A new Omaha-based medtech company has developed a self-cleaning chest tube system that provides more precise measurements for monitoring patients recovering from surgery on their heart or lungs.
Startup Centese developed the device, called Thoraguard. Through a novel self-irrigating mechanism, Thoraguard eliminates one of the main hazards of analog chest tubes: the need for medical personnel to keep a constant eye out for blockages and other irregularities. The system cleans itself, and its automated self-monitoring capability continuously measures the level of a patient’s post-surgical fluid drainage, sending an alert to medical staff when necessary.
Thoraguard saves time, money, and discomfort in the recovery process, reduces strain on medical staff and improves patient outcomes, said Evan Luxon, co-founder and CEO of Centese.
When a patient undergoes surgery in the chest cavity, fluids need to be drained as the patient heals, but the current system is time consuming, cumbersome and often inaccurate, Luxon said.
“The technology that they use right now to do that is just really archaic,” he said. “It hasn’t changed much in 70 years, basically.”
Luxon explained that, under the prevailing regimen of chest drainage, a large, often rigid tube is inserted into a patient’s chest, while on the other end, a canister collects the medical waste via suction provided by the hospital’s wall outlet. In hospitals not using Thoraguard, medical staff must eyeball the level of fluid collected on an ongoing basis, often getting down on their hands and knees to mark measurements in pen directly on the canister—a time-consuming, unsanitary process.
“With our device, it’s a complete transformation of chest drainage,” Luxon said. “It’s a digital system that’s self-contained, and so it doesn’t rely on the hospital’s wall suction, which means that the patients can get up and walk around.”
Thoraguard also self-monitors for leaks in the system and will send an alert to staff if one is detected. This is critical, Luxon said, because a leak could cause air to get trapped in a patient’s chest and possibly lead to a collapsed lung.
“If a patient has a real vigorous air leak, it’s pretty obvious, because it will be bubbling continuously,” Luxon said. “But as patients get toward the end of the recovery, the bubbling tapers off and it can be really hard to tell whether or not there’s still a leak.”
Through its self-monitoring technology, Thoraguard eliminates this potential source of medical error, Luxon said.
Moreover, the device offsets another common hazard of chest drainage: clogs in the chest tube, which until now had to be manually cleared by nurses. A self-irrigating system allows Thoraguard to automatically keep the line clear and flowing freely. This saves even more time and effort for medical staff.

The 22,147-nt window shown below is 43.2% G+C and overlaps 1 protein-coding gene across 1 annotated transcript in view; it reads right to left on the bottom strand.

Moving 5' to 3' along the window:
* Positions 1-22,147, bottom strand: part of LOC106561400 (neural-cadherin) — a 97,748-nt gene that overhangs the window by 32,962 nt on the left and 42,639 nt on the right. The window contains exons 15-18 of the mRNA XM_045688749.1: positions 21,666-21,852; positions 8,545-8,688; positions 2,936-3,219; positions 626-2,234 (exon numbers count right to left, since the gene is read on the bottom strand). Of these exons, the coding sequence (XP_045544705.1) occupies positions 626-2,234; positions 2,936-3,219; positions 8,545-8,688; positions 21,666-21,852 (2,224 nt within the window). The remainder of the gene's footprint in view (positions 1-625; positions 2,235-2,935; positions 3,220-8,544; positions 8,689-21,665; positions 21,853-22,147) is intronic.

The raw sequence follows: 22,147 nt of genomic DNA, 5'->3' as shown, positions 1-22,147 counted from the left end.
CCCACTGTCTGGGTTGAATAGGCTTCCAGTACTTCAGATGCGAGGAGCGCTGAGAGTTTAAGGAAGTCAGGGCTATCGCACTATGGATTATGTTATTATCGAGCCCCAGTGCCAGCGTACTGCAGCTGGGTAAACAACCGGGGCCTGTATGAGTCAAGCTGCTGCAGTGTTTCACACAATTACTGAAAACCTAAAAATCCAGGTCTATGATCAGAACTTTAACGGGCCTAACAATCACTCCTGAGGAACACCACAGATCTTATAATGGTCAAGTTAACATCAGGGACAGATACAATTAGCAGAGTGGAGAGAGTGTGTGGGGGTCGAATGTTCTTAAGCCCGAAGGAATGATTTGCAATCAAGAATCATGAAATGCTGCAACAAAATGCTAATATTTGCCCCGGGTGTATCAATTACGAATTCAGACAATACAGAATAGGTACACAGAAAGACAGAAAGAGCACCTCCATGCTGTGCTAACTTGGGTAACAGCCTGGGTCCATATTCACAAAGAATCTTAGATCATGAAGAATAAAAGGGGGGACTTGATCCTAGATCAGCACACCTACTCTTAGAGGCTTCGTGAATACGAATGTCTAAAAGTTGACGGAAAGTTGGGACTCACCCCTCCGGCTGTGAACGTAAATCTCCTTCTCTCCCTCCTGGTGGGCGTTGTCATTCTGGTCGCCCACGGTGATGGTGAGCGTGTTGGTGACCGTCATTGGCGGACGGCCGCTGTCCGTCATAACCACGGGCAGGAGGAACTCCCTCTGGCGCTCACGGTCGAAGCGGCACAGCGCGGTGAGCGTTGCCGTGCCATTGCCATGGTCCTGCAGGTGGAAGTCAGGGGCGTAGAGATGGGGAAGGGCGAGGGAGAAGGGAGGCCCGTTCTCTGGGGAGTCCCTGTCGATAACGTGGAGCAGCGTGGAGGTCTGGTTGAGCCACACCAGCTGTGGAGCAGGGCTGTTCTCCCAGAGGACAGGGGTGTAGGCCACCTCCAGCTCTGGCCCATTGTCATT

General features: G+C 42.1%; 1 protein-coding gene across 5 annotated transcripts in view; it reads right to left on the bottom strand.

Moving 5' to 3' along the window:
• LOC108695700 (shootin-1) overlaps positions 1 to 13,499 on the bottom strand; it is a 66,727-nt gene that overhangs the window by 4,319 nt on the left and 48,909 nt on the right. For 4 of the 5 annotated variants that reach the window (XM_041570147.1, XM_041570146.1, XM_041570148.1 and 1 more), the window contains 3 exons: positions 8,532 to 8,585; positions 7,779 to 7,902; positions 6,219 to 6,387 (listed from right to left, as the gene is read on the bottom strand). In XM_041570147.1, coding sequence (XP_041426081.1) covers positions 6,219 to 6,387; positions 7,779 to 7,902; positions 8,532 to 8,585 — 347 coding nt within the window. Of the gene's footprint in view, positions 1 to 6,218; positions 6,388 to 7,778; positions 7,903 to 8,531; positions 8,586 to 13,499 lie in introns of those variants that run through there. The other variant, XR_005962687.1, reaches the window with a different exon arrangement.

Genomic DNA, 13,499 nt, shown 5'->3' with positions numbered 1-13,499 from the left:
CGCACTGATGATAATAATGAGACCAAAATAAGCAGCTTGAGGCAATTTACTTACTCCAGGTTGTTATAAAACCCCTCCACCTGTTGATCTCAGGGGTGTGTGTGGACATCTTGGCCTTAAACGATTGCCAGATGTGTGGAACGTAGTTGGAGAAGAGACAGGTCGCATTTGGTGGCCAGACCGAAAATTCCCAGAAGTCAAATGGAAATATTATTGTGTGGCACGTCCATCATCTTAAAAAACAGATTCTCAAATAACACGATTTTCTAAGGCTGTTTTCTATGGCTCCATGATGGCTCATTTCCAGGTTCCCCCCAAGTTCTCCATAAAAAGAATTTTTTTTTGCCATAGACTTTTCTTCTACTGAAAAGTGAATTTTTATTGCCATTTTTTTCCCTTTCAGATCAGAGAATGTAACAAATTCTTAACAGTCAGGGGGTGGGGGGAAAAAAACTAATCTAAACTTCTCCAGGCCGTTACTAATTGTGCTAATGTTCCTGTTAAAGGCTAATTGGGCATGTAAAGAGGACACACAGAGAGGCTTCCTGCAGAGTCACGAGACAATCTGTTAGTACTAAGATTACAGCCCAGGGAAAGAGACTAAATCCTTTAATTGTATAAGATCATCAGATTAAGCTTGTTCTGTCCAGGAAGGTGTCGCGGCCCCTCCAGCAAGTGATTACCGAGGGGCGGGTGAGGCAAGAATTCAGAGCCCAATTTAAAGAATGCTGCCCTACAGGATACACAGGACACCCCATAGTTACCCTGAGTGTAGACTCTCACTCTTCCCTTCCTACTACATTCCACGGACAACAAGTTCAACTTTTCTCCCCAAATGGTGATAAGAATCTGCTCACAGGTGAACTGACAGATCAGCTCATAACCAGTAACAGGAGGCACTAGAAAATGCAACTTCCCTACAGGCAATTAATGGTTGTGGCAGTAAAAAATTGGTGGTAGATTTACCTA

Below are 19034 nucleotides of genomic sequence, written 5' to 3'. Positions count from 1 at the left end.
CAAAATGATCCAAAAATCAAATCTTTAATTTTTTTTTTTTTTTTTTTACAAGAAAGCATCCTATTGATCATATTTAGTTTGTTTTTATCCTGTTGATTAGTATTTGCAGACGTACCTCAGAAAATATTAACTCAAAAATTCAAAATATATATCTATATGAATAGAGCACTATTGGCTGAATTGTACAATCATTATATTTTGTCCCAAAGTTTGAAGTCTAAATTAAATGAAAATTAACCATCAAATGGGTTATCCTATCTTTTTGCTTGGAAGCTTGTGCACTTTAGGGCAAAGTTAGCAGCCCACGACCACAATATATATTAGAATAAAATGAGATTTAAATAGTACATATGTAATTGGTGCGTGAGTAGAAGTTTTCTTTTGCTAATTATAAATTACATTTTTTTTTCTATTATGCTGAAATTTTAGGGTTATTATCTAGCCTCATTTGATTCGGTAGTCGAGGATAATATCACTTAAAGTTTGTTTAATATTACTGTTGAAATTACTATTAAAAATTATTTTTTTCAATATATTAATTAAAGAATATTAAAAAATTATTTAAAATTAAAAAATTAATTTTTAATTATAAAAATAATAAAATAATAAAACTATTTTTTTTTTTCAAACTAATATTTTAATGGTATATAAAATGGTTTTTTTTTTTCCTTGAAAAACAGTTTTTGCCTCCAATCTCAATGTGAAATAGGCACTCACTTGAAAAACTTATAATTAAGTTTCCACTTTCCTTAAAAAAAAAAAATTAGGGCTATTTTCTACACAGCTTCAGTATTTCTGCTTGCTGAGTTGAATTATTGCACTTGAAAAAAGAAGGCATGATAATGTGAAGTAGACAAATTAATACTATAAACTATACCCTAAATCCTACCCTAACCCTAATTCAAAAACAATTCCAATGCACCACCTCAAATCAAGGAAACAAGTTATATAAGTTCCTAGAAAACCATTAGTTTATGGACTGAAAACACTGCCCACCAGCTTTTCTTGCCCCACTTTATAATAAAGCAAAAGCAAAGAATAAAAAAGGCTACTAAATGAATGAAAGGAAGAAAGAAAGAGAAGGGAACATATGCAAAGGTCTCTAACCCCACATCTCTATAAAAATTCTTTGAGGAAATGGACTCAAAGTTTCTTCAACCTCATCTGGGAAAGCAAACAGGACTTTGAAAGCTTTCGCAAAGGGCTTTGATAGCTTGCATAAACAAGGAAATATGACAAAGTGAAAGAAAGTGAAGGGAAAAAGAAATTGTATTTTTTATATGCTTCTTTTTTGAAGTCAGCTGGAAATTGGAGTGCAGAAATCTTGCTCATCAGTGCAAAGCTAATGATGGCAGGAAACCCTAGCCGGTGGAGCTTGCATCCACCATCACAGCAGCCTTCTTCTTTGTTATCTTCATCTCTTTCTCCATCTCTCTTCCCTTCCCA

When Luxon, who had spent several years as an engineer in the Bay Area with medical device incubator TheraNova, first decided he wanted to move back to Nebraska in 2015, he reached out to other members of the medtech industry. He was quickly connected with Unetech’s startup incubator program, a public entity that provides funding and resources for high-risk, high-reward technology through the University of Nebraska Medical Center in partnership with the University of Nebraska at Omaha.
This is not Luxon’s first foray into startup enterprises, but taking on the role of CEO is a new challenge.
“It’s a learning-on-the-job experience for sure, especially for us, now that we are beginning to enter the commercial phase,” he said. “That aspect has been new to me, but I’ve tried to surround myself with other people who can provide supplemental help.”
Luxon has found that starting Centese in Nebraska provides great opportunities for startups in the medical industry.
“It’s a great spot for medical device development,” he said. “It’s great to be in Nebraska where obviously there’s more space (and the) cost of living is lower. I’ve also had really good luck with the talent that I’ve been able to find here. I don’t have any plans to leave.”
Luxon is optimistic for the future of the medtech industry, encouraging those interested to join the field, even if one lacks expertise in medicine.
“I think that’s a great thing about medical devices: It starts with identifying an actual problem and then applying technology to it,” he said. “As long as you have a strong technical background, you can learn the other elements.”